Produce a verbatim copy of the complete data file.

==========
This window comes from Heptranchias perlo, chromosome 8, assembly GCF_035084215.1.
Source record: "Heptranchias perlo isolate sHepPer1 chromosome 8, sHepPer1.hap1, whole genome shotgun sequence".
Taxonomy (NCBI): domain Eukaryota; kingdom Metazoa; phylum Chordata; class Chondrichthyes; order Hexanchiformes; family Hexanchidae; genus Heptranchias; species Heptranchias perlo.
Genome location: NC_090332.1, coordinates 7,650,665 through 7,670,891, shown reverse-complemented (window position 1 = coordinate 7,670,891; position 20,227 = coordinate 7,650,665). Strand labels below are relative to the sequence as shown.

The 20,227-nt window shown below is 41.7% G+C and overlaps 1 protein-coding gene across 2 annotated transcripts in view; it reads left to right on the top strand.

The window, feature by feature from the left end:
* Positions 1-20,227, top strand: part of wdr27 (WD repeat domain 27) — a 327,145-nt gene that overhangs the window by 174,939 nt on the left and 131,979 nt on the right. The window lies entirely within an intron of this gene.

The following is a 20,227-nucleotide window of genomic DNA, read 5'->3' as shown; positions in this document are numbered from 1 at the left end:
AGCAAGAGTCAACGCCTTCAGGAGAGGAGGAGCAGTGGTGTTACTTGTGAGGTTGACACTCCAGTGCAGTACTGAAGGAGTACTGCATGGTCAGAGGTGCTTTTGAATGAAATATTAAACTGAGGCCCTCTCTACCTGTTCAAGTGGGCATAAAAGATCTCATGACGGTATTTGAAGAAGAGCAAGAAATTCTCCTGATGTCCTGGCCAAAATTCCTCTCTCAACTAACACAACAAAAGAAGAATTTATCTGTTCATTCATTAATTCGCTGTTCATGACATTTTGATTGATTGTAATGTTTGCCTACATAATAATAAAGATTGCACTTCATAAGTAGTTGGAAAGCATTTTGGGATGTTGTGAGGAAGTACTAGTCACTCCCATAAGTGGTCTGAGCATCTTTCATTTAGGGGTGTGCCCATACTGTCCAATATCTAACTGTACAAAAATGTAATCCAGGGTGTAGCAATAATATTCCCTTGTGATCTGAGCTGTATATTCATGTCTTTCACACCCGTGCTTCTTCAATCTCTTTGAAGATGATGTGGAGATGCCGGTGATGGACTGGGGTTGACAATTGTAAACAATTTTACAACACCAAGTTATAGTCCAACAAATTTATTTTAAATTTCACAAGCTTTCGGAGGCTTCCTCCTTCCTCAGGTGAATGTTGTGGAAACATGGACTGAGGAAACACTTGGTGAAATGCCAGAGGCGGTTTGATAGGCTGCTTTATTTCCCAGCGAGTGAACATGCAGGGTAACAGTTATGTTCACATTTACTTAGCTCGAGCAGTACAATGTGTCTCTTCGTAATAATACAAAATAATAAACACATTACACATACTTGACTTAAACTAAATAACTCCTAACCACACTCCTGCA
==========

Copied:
This window comes from Heptranchias perlo, chromosome 8, assembly GCF_035084215.1.
Source record: "Heptranchias perlo isolate sHepPer1 chromosome 8, sHepPer1.hap1, whole genome shotgun sequence".
Taxonomy (NCBI): domain Eukaryota; kingdom Metazoa; phylum Chordata; class Chondrichthyes; order Hexanchiformes; family Hexanchidae; genus Heptranchias; species Heptranchias perlo.
Genome location: NC_090332.1, coordinates 7,650,665 through 7,670,891, shown reverse-complemented (window position 1 = coordinate 7,670,891; position 20,227 = coordinate 7,650,665). Strand labels below are relative to the sequence as shown.

The 20,227-nt window shown below is 41.7% G+C and overlaps 1 protein-coding gene across 2 annotated transcripts in view; it reads left to right on the top strand.

The window, feature by feature from the left end:
* Positions 1-20,227, top strand: part of wdr27 (WD repeat domain 27) — a 327,145-nt gene that overhangs the window by 174,939 nt on the left and 131,979 nt on the right. The window lies entirely within an intron of this gene.

The following is a 20,227-nucleotide window of genomic DNA, read 5'->3' as shown; positions in this document are numbered from 1 at the left end:
AGCAAGAGTCAACGCCTTCAGGAGAGGAGGAGCAGTGGTGTTACTTGTGAGGTTGACACTCCAGTGCAGTACTGAAGGAGTACTGCATGGTCAGAGGTGCTTTTGAATGAAATATTAAACTGAGGCCCTCTCTACCTGTTCAAGTGGGCATAAAAGATCTCATGACGGTATTTGAAGAAGAGCAAGAAATTCTCCTGATGTCCTGGCCAAAATTCCTCTCTCAACTAACACAACAAAAGAAGAATTTATCTGTTCATTCATTAATTCGCTGTTCATGACATTTTGATTGATTGTAATGTTTGCCTACATAATAATAAAGATTGCACTTCATAAGTAGTTGGAAAGCATTTTGGGATGTTGTGAGGAAGTACTAGTCACTCCCATAAGTGGTCTGAGCATCTTTCATTTAGGGGTGTGCCCATACTGTCCAATATCTAACTGTACAAAAATGTAATCCAGGGTGTAGCAATAATATTCCCTTGTGATCTGAGCTGTATATTCATGTCTTTCACACCCGTGCTTCTTCAATCTCTTTGAAGATGATGTGGAGATGCCGGTGATGGACTGGGGTTGACAATTGTAAACAATTTTACAACACCAAGTTATAGTCCAACAAATTTATTTTAAATTTCACAAGCTTTCGGAGGCTTCCTCCTTCCTCAGGTGAATGTTGTGGAAACATGGACTGAGGAAACACTTGGTGAAATGCCAGAGGCGGTTTGATAGGCTGCTTTATTTCCCAGCGAGTGAACATGCAGGGTAACAGTTATGTTCACATTTACTTAGCTCGAGCAGTACAATGTGTCTCTTCGTAATAATACAAAATAATAAACACATTACACATACTTGACTTAAACTAAATAACTCCTAACCACACTCCTGCA